Risk factors for difficult‐to‐treat Hepatitis C Virus genotype 4r in Rwanda and implications for elimination in sub‐Saharan africa

Jan 09, 2021; Wiley Online Library. https://doi.org/10.1111/jvh.13467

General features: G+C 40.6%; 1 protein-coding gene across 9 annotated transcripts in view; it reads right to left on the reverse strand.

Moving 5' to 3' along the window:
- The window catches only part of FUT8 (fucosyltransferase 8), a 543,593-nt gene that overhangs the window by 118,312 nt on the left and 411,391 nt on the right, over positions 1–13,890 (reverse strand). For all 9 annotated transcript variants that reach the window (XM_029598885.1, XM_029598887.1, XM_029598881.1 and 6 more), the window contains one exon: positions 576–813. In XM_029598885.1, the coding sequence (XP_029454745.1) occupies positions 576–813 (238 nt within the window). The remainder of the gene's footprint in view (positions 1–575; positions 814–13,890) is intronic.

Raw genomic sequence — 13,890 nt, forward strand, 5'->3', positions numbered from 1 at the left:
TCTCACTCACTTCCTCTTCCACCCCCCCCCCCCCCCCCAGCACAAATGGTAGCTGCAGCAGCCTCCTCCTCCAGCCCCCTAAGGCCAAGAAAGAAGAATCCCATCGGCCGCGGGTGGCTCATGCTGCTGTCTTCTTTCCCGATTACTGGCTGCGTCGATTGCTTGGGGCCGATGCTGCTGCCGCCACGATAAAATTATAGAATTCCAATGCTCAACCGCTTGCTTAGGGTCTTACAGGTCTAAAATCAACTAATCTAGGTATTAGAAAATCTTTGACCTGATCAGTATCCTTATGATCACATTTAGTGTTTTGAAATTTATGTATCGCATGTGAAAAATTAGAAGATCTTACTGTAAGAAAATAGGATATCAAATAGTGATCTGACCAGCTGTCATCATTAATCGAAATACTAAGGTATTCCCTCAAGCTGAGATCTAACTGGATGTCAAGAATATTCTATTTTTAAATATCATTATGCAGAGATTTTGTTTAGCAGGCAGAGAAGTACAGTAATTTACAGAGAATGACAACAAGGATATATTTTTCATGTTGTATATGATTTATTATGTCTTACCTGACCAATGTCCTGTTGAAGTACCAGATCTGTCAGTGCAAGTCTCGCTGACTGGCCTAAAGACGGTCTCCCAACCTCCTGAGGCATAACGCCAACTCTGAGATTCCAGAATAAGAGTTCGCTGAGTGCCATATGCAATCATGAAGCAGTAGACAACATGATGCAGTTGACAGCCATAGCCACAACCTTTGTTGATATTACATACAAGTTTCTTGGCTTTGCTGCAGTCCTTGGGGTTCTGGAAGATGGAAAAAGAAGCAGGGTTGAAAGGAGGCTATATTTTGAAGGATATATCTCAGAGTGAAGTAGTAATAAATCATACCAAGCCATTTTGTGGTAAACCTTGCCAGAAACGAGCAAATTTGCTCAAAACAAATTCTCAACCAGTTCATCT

In sub‐Saharan Africa there exist distinct HCV genotype (GT) subtypes harboring resistance‐associated substitutions to commonly used non‐structural protein 5A (NS5A) inhibitor‐based direct‐acting antiviral (DAA) regimens. In particular, GT4r subtype has demonstrated high rates of treatment failure. In the absence of routine viral sequencing in sub‐Saharan Africa, it is important to identify sociodemographic, epidemiologic, and clinical characteristics that may be associated with GT4r infection. Methods: A secondary analysis was performed on data from 300 adults with HCV GT4 enrolled in a prospective trial assessing the safety and efficacy of sofosbuvir‐ledipasvir in Rwanda in 2017. Association between characteristics at enrolment and GT subtype were assessed by chi‐squared analysis and logistic regression. In multivariate analysis, there was a higher proportion of participants with GT4r subtype with age < 40 years (OR 3.6, 95% CI 1.3‐10.5, p=0.02), previous hospitalization (OR 2.5, 95% CI 1.3‐5.0, p=0.006), previous surgery (OR 2.2, 95% CI 1.1‐4.2, p=0.03), cirrhosis (OR 3.2, 95% CI 1.3‐7.5, p=0.008), and baseline HCV RNA > 1 million IU/mL (OR 3.4, 95% CI 1.6‐6.9, p=0.001). Rwandan adults with GT4r are more likely to be younger, have a history of hospital admissions and surgeries, and have more active or advanced liver disease compared to those with other GT4 subtypes. In the absence of advanced diagnostics to assess GT subtype, patients with these characteristics may warrant closer monitoring for treatment failure or alternative DAA regimens. More treatment experience with diverse DAA regimens is urgently needed for GT subtypes particular to this region.

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